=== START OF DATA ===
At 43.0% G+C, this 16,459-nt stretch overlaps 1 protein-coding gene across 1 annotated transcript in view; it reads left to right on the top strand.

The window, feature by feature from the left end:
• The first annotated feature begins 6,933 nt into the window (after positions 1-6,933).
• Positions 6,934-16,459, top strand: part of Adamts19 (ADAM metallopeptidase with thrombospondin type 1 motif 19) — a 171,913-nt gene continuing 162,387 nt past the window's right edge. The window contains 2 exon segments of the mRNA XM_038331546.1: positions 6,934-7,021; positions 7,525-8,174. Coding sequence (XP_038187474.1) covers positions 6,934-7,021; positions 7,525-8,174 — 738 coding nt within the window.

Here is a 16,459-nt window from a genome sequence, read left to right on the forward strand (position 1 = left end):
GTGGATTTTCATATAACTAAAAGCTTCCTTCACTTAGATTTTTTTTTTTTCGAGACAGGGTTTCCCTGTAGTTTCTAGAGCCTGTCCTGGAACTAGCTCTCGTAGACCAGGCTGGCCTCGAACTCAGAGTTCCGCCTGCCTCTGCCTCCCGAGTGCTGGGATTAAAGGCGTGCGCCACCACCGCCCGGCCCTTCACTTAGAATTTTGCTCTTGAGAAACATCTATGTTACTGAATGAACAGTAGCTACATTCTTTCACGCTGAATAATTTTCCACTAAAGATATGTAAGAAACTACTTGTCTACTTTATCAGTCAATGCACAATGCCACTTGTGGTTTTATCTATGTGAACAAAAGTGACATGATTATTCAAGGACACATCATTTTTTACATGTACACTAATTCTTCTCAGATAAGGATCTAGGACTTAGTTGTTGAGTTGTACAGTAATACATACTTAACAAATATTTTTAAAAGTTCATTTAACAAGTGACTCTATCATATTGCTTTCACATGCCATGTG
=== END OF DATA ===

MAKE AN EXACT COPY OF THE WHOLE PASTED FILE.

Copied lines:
At 43.0% G+C, this 16,459-nt stretch overlaps 1 protein-coding gene across 1 annotated transcript in view; it reads left to right on the top strand.

The window, feature by feature from the left end:
• The first annotated feature begins 6,933 nt into the window (after positions 1-6,933).
• Positions 6,934-16,459, top strand: part of Adamts19 (ADAM metallopeptidase with thrombospondin type 1 motif 19) — a 171,913-nt gene continuing 162,387 nt past the window's right edge. The window contains 2 exon segments of the mRNA XM_038331546.1: positions 6,934-7,021; positions 7,525-8,174. Coding sequence (XP_038187474.1) covers positions 6,934-7,021; positions 7,525-8,174 — 738 coding nt within the window.

Here is a 16,459-nt window from a genome sequence, read left to right on the forward strand (position 1 = left end):
GTGGATTTTCATATAACTAAAAGCTTCCTTCACTTAGATTTTTTTTTTTTCGAGACAGGGTTTCCCTGTAGTTTCTAGAGCCTGTCCTGGAACTAGCTCTCGTAGACCAGGCTGGCCTCGAACTCAGAGTTCCGCCTGCCTCTGCCTCCCGAGTGCTGGGATTAAAGGCGTGCGCCACCACCGCCCGGCCCTTCACTTAGAATTTTGCTCTTGAGAAACATCTATGTTACTGAATGAACAGTAGCTACATTCTTTCACGCTGAATAATTTTCCACTAAAGATATGTAAGAAACTACTTGTCTACTTTATCAGTCAATGCACAATGCCACTTGTGGTTTTATCTATGTGAACAAAAGTGACATGATTATTCAAGGACACATCATTTTTTACATGTACACTAATTCTTCTCAGATAAGGATCTAGGACTTAGTTGTTGAGTTGTACAGTAATACATACTTAACAAATATTTTTAAAAGTTCATTTAACAAGTGACTCTATCATATTGCTTTCACATGCCATGTG